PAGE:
Britain’s mobile network operators look set to clash over spectrum matters, with The Telegraph reporting that Three UK has called for strict limits on frequencies held by its rivals ahead of an upcoming 4G spectrum auction.
With Ofcom expected to publish proposals for adjustments to the sale process in September, according to industry sources, Three UK’s chief executive David Dyson has said the regulator should look to prevent any operator from emerging from the sale process with more than 30% of the total mobile spectrum, while also demanding that 42% of the frequencies be ring-fenced in its favour. Seeking to counter criticism of these plans, Mr Dyson was cited as saying: ‘Our proposal is not that we get the spectrum below market value, but that we pay a fair price relative to the scale of the business. It is a scale game. You can afford to pay more if you have a bigger customer base.’ For its part, Three UK has said it would be willing to offer assurances that its pricing will come down if it gets ‘support’ in the spectrum auction.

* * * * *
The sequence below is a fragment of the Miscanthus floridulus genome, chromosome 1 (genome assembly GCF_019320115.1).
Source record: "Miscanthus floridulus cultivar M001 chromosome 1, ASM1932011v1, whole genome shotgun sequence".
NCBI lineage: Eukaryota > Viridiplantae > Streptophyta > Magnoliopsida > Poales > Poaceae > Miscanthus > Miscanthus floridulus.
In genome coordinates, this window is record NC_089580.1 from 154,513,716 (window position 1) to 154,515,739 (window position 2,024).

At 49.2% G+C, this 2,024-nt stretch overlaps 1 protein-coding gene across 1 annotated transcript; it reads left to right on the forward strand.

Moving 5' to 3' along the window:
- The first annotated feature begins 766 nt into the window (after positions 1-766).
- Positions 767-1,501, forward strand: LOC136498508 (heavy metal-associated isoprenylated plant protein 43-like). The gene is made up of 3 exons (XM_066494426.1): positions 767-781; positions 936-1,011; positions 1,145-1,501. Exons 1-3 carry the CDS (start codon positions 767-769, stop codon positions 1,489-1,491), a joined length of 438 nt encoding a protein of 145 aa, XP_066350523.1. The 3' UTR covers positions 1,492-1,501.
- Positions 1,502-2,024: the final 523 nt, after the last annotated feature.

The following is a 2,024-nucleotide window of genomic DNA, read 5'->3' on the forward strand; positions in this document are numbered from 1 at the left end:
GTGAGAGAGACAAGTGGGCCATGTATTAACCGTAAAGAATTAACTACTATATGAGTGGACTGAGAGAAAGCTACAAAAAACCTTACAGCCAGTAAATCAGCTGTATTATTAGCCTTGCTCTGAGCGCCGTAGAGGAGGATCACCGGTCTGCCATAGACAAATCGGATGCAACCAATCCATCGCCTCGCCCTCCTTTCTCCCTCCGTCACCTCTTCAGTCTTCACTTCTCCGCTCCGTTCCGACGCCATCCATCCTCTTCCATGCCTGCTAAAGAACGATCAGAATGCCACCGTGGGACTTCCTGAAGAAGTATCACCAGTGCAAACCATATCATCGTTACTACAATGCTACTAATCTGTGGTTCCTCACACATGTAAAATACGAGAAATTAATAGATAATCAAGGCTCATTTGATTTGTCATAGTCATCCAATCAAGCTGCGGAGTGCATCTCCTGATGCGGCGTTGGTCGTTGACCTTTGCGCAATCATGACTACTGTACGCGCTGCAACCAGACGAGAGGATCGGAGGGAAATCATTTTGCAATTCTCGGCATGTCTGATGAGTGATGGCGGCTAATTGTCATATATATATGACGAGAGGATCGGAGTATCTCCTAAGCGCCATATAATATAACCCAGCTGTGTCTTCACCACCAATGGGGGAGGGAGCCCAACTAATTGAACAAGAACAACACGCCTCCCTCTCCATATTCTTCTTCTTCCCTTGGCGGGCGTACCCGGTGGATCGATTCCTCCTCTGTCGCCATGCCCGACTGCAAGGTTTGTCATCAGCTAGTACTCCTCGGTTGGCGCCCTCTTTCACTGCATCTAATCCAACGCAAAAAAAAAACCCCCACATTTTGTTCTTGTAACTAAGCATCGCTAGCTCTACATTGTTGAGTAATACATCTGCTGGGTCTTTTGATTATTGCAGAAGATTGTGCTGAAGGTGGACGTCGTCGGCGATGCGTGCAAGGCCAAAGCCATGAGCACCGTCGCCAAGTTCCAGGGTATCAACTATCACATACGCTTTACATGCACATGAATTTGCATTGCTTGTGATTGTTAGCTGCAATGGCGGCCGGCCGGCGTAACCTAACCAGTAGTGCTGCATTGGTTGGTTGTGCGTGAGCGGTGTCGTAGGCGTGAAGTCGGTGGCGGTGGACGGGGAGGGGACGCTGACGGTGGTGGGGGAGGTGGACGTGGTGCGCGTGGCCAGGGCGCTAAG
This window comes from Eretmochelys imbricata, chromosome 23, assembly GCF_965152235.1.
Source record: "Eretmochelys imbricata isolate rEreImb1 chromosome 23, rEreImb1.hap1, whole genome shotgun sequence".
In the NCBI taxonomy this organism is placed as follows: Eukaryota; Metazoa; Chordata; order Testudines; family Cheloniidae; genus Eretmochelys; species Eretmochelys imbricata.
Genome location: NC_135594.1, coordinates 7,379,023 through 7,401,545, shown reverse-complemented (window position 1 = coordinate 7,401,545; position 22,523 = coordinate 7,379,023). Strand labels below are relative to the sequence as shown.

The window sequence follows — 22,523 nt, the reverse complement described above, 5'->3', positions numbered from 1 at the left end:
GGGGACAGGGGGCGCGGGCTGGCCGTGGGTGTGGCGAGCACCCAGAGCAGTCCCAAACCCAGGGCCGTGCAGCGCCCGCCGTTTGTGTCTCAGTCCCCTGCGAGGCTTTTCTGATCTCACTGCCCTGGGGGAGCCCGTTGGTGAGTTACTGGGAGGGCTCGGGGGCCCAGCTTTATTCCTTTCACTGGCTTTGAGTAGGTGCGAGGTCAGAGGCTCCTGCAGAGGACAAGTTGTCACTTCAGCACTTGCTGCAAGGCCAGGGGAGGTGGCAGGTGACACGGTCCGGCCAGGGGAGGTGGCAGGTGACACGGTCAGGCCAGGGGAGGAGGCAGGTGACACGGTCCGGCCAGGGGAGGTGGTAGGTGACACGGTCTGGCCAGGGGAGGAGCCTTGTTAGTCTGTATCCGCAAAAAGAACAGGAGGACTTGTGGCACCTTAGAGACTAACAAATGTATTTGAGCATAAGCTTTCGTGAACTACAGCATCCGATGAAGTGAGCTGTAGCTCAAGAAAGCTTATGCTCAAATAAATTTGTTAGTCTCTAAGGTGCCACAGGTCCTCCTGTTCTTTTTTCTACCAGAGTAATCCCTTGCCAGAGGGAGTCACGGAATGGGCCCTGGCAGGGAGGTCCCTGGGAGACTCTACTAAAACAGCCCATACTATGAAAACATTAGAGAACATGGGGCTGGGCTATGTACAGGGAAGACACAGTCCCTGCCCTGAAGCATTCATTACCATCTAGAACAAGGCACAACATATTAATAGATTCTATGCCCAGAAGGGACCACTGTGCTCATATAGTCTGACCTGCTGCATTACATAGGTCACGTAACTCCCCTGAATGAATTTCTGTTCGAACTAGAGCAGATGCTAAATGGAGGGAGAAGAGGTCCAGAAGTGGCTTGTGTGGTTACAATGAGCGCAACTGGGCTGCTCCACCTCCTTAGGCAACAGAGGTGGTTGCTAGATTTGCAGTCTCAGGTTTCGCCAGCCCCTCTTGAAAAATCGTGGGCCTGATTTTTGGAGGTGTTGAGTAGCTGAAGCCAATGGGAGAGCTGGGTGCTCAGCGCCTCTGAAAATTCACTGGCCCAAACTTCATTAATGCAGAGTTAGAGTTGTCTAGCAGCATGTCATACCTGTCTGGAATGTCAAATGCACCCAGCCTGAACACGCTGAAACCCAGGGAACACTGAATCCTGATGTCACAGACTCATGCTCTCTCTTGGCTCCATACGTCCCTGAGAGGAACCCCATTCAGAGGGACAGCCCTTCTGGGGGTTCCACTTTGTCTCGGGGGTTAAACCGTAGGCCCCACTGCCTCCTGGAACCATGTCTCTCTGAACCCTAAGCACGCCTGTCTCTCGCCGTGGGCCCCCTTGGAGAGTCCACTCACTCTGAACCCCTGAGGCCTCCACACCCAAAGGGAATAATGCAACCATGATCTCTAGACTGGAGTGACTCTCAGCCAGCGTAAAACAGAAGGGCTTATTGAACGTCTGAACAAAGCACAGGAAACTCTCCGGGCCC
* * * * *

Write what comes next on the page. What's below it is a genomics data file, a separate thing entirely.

Were Ofcom to follow Three UK’s suggestions, EE, which currently holds more than 40% of the country’s mobile spectrum, could be forced to give up a chunk of its allocation; Vodafone UK, meanwhile, is just shy of the proposed threshold. Unsurprisingly, rival operators have reacted unfavourably, with Vodafone UK said to be examining legal options to stop Ofcom changing the rules in the forthcoming spectrum sale – the cellco’s CEO Jeroen Hoencamp was cited as saying: ‘Of course we will oppose it, and we are looking at it now.’